The sales of Bayer Nordic’s Finnish innovation, the Mirena product family, reached the one billion euro mark, earning it “blockbuster” status. Blockbusters are important achievements for pharmaceutical companies. Mirena is the first Finnish blockbuster product. Bayer Nordic grew through the acquisition of Algeta, a Norwegian therapeutics company specialising in the treatment of cancer. The company’s third major R&D and manufacturing unit besides Espoo and Turku is located in Oslo, Norway. Rittgen considers Bayer Nordic’s research cooperation with Orion as another important achievement. The two companies collaborate to develop medicine for prostate cancer. Bayer has high expectations for Algeta’s product and the cooperation with Orion: both medicines have the potential to become new blockbusters.
“During the last couple of years, we have managed to position the Nordic countries into the centre of our innovation work. Our fourth largest research centre is now located here, and last year we participated at Slush, inviting our people to admire the innovative Nordic startup world,” he says. A total of 50 people from Bayer’s head office attended Slush last year.
Rittgen is convinced that Finland has genuine strengths that can raise its global profile in pharmaceutical research. “Cooperation is agile across disciplinary and other borders in Finland,” he points out. Rittgen identifies good basic research, a high level of technical competence, extensive cooperation between different sectors, and health data and biobanks as Finland’s strengths. According to Rittgen, Finland probably has the best biobanks in the world. Biobanks are repositories for storing biological samples, such as tissue and blood, from people who have given consent to such storage. The samples are available for use in research. In Rittgen’s view, biobanks play a major role in the development of personalised medicine and therapies.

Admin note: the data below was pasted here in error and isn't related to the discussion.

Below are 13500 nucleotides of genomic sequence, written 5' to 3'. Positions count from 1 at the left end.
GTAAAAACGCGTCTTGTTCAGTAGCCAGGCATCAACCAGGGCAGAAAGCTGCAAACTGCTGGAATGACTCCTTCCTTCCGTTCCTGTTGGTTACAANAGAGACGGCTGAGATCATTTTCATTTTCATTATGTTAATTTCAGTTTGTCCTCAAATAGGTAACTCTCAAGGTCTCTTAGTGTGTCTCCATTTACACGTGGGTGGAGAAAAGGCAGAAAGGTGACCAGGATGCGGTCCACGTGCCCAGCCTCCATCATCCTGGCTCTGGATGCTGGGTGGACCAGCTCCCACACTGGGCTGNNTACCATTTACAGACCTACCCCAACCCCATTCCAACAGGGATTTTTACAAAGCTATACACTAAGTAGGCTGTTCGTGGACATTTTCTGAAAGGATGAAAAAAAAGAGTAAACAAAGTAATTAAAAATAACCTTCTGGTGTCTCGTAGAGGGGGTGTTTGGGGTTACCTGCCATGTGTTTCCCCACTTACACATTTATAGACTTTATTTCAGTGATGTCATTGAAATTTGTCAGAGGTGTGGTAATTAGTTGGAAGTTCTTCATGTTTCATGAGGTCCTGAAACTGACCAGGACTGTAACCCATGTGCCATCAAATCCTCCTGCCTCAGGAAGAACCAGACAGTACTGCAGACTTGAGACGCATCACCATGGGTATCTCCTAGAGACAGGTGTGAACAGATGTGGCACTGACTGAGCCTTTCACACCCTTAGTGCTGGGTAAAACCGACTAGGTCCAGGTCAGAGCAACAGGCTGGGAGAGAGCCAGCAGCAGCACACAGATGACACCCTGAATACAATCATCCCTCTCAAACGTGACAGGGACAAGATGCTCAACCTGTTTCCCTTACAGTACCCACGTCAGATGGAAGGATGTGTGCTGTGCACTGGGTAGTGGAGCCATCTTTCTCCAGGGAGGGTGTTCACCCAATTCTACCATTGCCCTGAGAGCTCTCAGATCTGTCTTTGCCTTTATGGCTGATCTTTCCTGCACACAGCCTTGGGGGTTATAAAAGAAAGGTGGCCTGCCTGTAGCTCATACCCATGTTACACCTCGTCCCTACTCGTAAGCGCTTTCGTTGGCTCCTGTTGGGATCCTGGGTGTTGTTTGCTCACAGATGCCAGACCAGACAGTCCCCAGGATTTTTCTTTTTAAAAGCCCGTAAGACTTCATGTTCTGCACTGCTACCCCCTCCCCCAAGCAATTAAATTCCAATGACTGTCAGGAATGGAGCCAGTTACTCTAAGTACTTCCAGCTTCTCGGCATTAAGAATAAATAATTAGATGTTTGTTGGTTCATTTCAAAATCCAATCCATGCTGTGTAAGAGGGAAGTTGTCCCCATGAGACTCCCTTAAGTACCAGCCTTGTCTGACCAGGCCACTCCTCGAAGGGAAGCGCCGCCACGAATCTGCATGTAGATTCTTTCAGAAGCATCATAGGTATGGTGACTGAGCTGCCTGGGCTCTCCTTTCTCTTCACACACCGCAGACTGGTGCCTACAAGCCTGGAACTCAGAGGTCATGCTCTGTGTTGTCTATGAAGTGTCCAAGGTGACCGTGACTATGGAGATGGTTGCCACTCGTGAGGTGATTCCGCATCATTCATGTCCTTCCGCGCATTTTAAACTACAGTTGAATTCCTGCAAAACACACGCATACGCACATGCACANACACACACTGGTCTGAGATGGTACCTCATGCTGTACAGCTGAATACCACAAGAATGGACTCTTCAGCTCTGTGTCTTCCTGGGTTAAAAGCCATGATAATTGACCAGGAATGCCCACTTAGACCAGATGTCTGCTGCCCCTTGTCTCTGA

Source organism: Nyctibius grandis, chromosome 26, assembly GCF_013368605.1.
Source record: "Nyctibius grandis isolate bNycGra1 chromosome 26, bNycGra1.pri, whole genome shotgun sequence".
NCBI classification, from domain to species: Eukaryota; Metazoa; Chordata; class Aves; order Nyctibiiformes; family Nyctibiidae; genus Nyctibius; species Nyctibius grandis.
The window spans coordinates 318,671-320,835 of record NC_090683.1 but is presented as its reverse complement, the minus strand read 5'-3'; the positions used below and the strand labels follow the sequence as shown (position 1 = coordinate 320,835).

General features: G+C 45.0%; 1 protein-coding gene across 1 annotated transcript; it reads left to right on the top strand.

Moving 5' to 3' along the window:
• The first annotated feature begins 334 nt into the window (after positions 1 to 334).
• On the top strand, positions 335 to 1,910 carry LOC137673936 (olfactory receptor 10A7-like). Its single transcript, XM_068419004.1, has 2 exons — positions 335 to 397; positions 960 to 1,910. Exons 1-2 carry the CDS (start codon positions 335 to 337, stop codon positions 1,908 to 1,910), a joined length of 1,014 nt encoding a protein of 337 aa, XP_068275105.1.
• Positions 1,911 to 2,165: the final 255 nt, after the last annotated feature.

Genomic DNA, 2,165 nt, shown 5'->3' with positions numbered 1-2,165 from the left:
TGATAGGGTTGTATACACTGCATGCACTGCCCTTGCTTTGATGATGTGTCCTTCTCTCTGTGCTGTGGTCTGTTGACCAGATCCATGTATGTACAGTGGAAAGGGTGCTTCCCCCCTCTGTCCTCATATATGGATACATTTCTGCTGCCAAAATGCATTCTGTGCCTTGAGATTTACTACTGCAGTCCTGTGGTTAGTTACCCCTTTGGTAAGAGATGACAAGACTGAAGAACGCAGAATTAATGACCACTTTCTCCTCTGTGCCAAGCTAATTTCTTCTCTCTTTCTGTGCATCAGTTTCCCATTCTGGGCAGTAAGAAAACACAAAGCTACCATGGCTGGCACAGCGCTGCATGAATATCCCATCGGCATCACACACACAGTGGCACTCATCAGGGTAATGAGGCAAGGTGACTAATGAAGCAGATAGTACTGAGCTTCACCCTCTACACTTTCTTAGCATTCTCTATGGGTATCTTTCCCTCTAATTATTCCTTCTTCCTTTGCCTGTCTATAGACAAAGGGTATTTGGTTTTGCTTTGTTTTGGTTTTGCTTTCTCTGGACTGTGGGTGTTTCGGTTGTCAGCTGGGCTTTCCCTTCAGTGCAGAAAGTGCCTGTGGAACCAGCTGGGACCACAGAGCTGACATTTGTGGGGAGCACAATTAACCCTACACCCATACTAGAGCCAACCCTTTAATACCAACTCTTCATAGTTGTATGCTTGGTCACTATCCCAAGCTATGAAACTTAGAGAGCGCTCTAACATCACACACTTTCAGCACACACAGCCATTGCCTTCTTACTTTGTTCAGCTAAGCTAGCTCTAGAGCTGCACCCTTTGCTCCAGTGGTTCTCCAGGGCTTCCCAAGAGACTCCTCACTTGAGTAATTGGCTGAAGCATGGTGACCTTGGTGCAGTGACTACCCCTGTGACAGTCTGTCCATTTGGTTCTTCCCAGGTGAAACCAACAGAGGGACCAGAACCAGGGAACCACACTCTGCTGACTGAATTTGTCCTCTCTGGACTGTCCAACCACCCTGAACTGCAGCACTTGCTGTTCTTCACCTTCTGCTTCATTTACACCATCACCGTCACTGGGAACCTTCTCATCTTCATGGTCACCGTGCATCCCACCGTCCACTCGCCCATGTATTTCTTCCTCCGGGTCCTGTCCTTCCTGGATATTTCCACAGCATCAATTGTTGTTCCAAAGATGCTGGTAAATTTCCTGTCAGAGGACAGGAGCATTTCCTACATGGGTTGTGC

“Finland has probably the best biobanks in the world. They contain both samples and data. Another key strength is the biobank legislation, which enables using the data while protecting the privacy of clients,” Rittgen says.
Rittgen has good memories of Finland, but he struggled at first. Although he had become familiar with foreign assignments over his career, coming to Finland was a whole new challenge. I think we had the time of our life here. Finland is safe and beautiful and Finnish people are super friendly.”
“At first, I underestimated the time it would take to network with others. It wasn’t easy at the beginning,” Rittgen remembers. “But I must say that once you get through with the frustrating first steps and become part of the network, it’s a wonderful feeling.”
Coming to Finland is no walk in the park, Rittgen says. Unlike the major cities of most countries, Finland does not have an expatriate community of professionals in different fields. There are only a few regional headquarters of multinational companies or offices of international organisations in Finland.
“One really needs to become Finnish here, which makes Finland markedly different from other countries. This also has its upsides—one needs to integrate into society,” Rittgen says.
He points out that it is easy to end up living in an expat bubble while on an international assignment, out of contact with surrounding society. Since there is no expat community in Finland, there is no bubble, either.
The new CEO of Bayer Nordic after Rittgen will be Mirian Holstein from the Bayer head office in Leverkusen. Rittgen has two tips for his successor. “Enjoy your time in Finland as much as we did. From a personal point of view, I think we had the time of our life here. Finland is such a safe and beautiful country, and Finnish people are super friendly,” Rittgen says.
“And secondly, there is the great ecosystem of innovations. Although we have already done a lot, there is still room for more. Too often, Finns focus on their limitations, but I think they should rather focus on their opportunities, because they really are endless!”